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  2. Happy Mother's Day Shannan, and everyone else :) Beautiful blog about being the adoptive mother- and I love that you honor the pain and "unfairness" of your children when they are feeling that. I wish my adoptive mother had been so insightful, but that was not how it was done 57 years ago.
    "I hope, this Sunday, you'll say a prayer for the mamas whose day might pulse with sadness, loss, longing, or even regret. So many among us carry burdens we cannot imagine."- Yes- a thousand times yes. I did not give my child up for adoption, but have lost him nonetheless to a world of drugs, lies, and pain. One child will celebrate and tell me I am wonderful, and I will laugh and love with her, while my heart is ragged and bleeding for the failure that I can't help but claim for the other.
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  3. Happy Mother's day!!! This really shook my heart, In a good way. My mother is adopted. Her adoptive parents were incredible people. She could not have asked for a better match. But still, as a child I was always pushing her to find her birth parents. Because I was so curious! It was much harder to do that back then and extremely expensive so she choose not to. But she did say that she did have one thing to tell them, "Thank you"and that "it was best thing that they could have done".

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  4. This is a sweet tribute to birth moms and your dear family.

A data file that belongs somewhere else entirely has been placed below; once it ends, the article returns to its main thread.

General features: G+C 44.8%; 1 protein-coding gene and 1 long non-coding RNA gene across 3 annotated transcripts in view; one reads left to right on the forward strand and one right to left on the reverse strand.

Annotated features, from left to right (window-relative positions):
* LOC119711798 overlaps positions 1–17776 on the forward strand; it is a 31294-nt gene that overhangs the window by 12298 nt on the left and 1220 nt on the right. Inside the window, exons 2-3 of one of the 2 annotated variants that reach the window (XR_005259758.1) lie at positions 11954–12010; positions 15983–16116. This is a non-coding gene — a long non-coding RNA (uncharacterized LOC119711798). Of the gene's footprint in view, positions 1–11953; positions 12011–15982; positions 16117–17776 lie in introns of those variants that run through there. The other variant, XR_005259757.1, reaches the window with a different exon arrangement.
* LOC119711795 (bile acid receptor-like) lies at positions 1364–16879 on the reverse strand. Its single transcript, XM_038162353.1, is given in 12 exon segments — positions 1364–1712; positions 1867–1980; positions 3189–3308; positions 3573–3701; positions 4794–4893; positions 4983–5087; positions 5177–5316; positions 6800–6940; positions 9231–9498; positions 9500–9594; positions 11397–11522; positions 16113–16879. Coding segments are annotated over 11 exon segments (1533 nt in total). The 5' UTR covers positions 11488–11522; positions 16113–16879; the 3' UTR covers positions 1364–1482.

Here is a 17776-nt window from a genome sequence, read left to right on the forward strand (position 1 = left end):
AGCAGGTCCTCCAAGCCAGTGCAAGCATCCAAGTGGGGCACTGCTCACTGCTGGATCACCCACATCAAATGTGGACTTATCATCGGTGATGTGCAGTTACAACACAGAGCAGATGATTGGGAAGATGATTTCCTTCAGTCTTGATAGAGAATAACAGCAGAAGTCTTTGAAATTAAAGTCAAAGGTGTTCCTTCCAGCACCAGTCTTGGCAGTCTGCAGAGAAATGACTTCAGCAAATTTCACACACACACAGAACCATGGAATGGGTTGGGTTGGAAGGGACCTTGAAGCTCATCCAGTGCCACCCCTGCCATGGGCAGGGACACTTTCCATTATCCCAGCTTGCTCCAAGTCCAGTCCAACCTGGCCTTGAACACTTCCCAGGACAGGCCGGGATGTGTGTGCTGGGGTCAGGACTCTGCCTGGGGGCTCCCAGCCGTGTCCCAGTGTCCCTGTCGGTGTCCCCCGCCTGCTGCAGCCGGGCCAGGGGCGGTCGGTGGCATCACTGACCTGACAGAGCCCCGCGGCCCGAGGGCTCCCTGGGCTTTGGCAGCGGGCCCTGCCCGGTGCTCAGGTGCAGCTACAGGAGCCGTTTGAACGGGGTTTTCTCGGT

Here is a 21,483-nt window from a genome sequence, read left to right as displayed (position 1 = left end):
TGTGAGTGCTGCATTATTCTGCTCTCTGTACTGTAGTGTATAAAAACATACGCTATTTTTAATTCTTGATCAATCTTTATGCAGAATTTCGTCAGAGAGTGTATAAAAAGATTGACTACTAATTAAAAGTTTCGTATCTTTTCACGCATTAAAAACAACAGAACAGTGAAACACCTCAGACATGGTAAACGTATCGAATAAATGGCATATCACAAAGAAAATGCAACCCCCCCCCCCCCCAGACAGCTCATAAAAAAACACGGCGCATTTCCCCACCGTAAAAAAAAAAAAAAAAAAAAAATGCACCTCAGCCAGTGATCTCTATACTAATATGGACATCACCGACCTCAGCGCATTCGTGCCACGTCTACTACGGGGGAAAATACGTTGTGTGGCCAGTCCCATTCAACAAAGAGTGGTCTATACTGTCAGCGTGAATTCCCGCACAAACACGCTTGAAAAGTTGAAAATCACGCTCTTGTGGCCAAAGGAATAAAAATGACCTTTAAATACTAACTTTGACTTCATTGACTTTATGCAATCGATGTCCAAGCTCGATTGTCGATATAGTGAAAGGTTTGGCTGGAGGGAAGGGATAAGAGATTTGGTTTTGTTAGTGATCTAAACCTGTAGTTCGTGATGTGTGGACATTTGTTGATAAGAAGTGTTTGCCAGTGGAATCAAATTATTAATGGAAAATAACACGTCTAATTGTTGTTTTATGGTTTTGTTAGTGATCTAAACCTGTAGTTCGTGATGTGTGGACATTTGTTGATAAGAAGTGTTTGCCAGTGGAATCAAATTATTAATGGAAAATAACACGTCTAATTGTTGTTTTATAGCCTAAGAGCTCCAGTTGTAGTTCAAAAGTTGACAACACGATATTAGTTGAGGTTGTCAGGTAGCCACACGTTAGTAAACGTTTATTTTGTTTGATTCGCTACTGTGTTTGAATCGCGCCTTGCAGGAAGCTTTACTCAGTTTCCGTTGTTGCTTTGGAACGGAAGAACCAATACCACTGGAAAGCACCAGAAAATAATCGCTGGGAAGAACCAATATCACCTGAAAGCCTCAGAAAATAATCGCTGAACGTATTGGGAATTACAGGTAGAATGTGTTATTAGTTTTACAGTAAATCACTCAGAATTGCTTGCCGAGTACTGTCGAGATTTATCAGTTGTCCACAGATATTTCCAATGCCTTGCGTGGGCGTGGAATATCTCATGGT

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  5. Happy Mother's Day, sweet thing! I'm so excited to see how God is growing your ministry. He will have His way in us! Hugs to you. <3

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  6. These words are beautiful and healing. Thank you.

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  7. As an adoptive mom, I relate on every level. Did you watch the just-ended series, Long Lost Family? It was an amazing series on TLC and I bawled on every episode. It brought all of the emotions, from both adopted child and biological parents, to the forefront. I'm so glad my daughter was able to meet her birth family years ago, and even though she chose not to pursue a relationship, it made her circle of life complete. Now that she is a mother, she may well choose to pursue that relationship after all, and I'm perfectly fine with that, if that is the case. I believe that every child deserves to know where and who they came from. I hope one day all of your youngsters will get that privilege, if it's humanly possible.

    Happy Mother's Day!

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  9. Here was my Mother's Day prayer for myself. No matter how women came by the title of "mom" I am guessing most all moms have lots of these feelings. Shannan, maybe you would need to add something in there about chips and salsa, but I think it is still pretty universal. I typed it out on Sunday and I keep going back to re-read it. You are welcome to do the same.

    Dear Lord,
    Thank you for blessing me with three healthy children. Please help me lovingly guide them through life so they will grow up to be amazing, loving, respectful, happy people. Please help me see that a misstep on their part does not mean I am a failure as a mother but rather part of them growing up and figuring things out for themselves. Please help me show myself the same grace I would offer to other moms when they talk about how hard it is to be a good mom. Please help me not second guess every decision I make. I pray I will always take time out for fun things while not letting any of the "to do" things fall through the cracks. I hope my children always know they can always come to me to talk about anything. Most of all I pray they will always know my love for them has no limits and it never fades. Also, please help me find a bra that comfortably fits and help me stay on top of the laundry. I know both things will help me be a better mom.
    Amen